Recently at the office I was given the task to test out some SMB NAS products to use as potential candidates for some of our small branch offices all over the world. I did many tests relating from backup and replication to actually running VMs on them and pounding them with IOmeter. What I will share with you in this series of posts is my vSphere/IOmeter tests for NFS and iSCSI. With these tests my main goal was to see what kinds of IO loads the NAS devices could handle and also how suitable they would be for running a small vSphere environment. In my next post I will go into iSCSI performance and will publish all of my results including NFS into a downloadable PDF.
- Synology DS411+
- NetGear ReadyNAS NV+
- QNAP TS4139 Pro II+
- Iomega StorCenter ix4-200d
I chose all 4 drive models of the arrays and they are all filled with 1 TB SATA disks. It was chosen this way since we would also be using these devices to hold rather large backups and replicate them elsewhere.
To start out with I upgraded all of them to the latest firmware and created RAID 5 arrays on each of them. To make a long story short this gave me anywhere from 2.5 TB – 2.8 TB usable storage on each device. Since I tested both NFS and iSCSI I first created a 1 TB iSCSI Lun (1MB block size on Datastore) on each device then created an NFS export for the remainder of the space. Another small note is I was sure that write cacheing was enabled for all arrays that had an option to have to have turned on or off. Then I got down to setting up vSphere and the rest of my hardware.
- 1 HP DL380 G5 – 2 quad core pCPUs – 16 logical cores with HT enabled 16GB of pRAM – ESXi 4.1 U1 installed default configuration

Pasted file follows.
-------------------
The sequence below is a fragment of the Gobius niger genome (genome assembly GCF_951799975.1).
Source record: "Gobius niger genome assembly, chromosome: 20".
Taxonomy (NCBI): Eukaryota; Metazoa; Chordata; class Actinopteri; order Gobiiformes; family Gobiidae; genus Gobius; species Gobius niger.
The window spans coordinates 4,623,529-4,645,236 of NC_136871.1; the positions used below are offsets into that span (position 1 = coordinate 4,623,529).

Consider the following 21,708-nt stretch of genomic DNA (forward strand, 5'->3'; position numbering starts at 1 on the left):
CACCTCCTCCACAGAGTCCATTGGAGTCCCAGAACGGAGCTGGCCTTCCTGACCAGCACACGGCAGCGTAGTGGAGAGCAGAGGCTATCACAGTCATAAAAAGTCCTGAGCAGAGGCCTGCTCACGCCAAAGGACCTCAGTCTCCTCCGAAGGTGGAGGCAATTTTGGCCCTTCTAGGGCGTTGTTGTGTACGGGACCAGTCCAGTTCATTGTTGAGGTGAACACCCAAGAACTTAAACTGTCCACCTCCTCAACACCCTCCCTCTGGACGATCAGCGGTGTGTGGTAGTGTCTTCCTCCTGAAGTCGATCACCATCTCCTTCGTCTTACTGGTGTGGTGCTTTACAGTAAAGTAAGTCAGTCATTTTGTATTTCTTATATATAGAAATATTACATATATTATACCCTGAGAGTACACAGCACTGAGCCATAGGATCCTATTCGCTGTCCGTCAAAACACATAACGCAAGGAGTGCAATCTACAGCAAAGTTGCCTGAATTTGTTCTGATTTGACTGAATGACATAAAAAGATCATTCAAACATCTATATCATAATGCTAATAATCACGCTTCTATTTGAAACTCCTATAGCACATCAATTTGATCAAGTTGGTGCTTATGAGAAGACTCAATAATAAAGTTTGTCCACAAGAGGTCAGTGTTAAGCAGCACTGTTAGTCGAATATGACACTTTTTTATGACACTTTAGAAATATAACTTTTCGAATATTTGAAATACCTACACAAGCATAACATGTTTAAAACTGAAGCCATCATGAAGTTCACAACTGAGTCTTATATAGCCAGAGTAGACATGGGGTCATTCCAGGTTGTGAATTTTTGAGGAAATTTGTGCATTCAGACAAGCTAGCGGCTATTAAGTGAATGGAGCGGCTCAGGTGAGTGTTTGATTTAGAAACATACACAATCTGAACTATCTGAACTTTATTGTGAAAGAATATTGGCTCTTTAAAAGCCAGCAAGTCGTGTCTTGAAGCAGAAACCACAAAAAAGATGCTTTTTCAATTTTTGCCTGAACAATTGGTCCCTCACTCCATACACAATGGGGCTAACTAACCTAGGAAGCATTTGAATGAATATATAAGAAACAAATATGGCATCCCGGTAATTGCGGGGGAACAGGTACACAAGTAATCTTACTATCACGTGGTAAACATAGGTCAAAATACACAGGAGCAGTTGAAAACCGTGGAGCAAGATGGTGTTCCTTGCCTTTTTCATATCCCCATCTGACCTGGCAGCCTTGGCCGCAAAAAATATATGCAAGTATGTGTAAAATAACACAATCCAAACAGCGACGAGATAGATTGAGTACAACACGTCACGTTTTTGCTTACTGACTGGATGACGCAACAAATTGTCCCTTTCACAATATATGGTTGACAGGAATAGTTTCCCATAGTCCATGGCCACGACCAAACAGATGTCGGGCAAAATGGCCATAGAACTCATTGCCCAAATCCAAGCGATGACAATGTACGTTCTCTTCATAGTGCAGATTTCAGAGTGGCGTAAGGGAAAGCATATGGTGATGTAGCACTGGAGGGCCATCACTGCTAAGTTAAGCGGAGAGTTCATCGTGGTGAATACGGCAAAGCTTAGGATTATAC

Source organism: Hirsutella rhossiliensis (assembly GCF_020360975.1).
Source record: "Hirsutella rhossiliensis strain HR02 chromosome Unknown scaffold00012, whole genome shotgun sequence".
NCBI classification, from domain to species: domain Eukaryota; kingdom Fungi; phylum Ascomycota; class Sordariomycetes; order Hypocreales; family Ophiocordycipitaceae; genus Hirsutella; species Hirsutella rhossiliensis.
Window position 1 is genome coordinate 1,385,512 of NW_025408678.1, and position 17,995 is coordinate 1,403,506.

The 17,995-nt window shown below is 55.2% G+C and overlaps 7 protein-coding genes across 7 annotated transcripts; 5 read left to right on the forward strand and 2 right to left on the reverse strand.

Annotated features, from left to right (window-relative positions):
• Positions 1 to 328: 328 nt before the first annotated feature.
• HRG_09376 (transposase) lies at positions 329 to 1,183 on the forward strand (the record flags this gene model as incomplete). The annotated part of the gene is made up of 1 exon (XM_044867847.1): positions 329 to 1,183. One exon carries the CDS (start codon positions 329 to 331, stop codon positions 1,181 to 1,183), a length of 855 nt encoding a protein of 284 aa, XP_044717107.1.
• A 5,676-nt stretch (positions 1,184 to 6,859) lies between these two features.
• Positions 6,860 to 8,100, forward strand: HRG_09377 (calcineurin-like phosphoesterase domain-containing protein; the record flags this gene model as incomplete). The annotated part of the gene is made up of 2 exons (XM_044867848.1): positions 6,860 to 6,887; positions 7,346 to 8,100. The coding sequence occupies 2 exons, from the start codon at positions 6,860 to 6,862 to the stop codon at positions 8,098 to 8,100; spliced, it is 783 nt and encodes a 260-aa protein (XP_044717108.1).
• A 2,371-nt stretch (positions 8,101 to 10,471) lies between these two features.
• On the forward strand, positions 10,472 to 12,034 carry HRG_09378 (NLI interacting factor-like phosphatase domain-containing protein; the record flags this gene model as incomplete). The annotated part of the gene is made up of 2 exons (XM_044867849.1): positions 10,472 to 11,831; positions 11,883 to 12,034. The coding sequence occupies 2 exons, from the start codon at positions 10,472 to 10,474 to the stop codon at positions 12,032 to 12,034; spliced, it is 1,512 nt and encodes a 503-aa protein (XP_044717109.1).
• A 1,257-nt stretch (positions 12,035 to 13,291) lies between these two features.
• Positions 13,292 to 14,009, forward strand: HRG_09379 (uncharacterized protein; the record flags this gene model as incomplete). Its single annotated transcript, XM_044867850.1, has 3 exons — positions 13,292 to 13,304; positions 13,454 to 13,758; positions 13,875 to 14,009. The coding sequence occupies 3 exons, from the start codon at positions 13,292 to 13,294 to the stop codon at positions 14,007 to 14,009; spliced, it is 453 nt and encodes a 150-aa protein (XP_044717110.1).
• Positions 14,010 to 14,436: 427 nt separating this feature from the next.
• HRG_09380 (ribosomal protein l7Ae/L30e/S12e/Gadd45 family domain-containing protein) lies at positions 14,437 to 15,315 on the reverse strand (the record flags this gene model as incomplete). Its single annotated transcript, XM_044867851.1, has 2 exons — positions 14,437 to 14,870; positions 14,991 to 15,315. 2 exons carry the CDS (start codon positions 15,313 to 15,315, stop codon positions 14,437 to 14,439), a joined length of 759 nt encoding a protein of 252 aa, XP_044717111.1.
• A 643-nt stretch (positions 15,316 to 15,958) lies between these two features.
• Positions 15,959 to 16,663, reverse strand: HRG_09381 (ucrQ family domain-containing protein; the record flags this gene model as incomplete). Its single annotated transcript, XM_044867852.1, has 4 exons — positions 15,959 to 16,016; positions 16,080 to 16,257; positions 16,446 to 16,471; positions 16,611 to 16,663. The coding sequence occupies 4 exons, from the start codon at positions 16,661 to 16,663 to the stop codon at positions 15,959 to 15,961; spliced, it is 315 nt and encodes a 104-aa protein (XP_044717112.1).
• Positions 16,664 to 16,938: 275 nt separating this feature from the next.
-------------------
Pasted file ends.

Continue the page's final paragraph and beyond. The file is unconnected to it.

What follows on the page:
- Win2k8 VMs on each NAS Device 24GB boot device VMDK 100GB VMDK with standard LSI logic SAS connector 1 vCPU and 4096 vRAM
- DELL Powerconnect 5524 Switch – Split up into VLAN for VMs/vSphere Management and VLAN for iSCSI/NFS traffic
I began the task of plugging everything in, getting everything set up properly as not to skew any results, and spinning up VMs in the Datastores from the attached iSCSI Luns/NFS Exports. It is important to note that for each Shared Storage Datastore I created a new VM in the exact specifications as above via Template and aligned all disks to 64k. For the connection to the storage I only had 1 extra 1gbe Nic per server. Then in ESXi I created a seperate standard vSwitch just for iSCSI/NFS traffic. If you are interested in the setup of my lab infrastructure please Contact me and I will be happy to go more indepth.
Testing Method and Results Collection
After playing around with Iometer for some time and searching around to find a standard I decided to use the tests from the very popular VMware communities Open unofficial storage performance thread. The exact ICF file I used can also be found there for download if you would like to do some of your own tests. Regardless of the age of some of the posts I still think this is the most relevent and fair measure possible. These tests include
- Max Throughput-100% Read
- RealLife-60% random – 65% Read
- Max Throughput-50% Read
- Random-8k 70% Read
First important thing to mention is only the VM generating the load was powered on during each test so there should be no skewing based on this. I put the IOmeter files into a set of Excel bar graphs. I decided to base my results on what I call the big 3; Total IOps, MBps, and Average latency.
NFS Final Performance Results
NFS Max Throughput 100% Read
RealLife-60% random – 65% Read
Max Throughput-50% Read
Random-8k 70% Read
Final Conclusions For NFS and closing
As you may have noticed by the assorted graphs the two winners to come out in the NFS performance tests were QNAP and Synology. QNAP appears to be slightly better at more Random workloads such as a real life vSphere environment and Synology seems to be way ahead of most of the arrays with solid sequential storage access – which would be perfect for a backup device. However, they all seem to have high Average Response Times during Random workloads which in my opinon makes or breaks how well an environment runs. From this first look I would say most of these NAS devices would be just fine for shared storage in a very small lab environment, a possible backup target, or for something simple as a fileserver volume. In my next post we can put it all together with the iSCSI results and declare the final winner of the SMB Shared Storage Smackdown!!!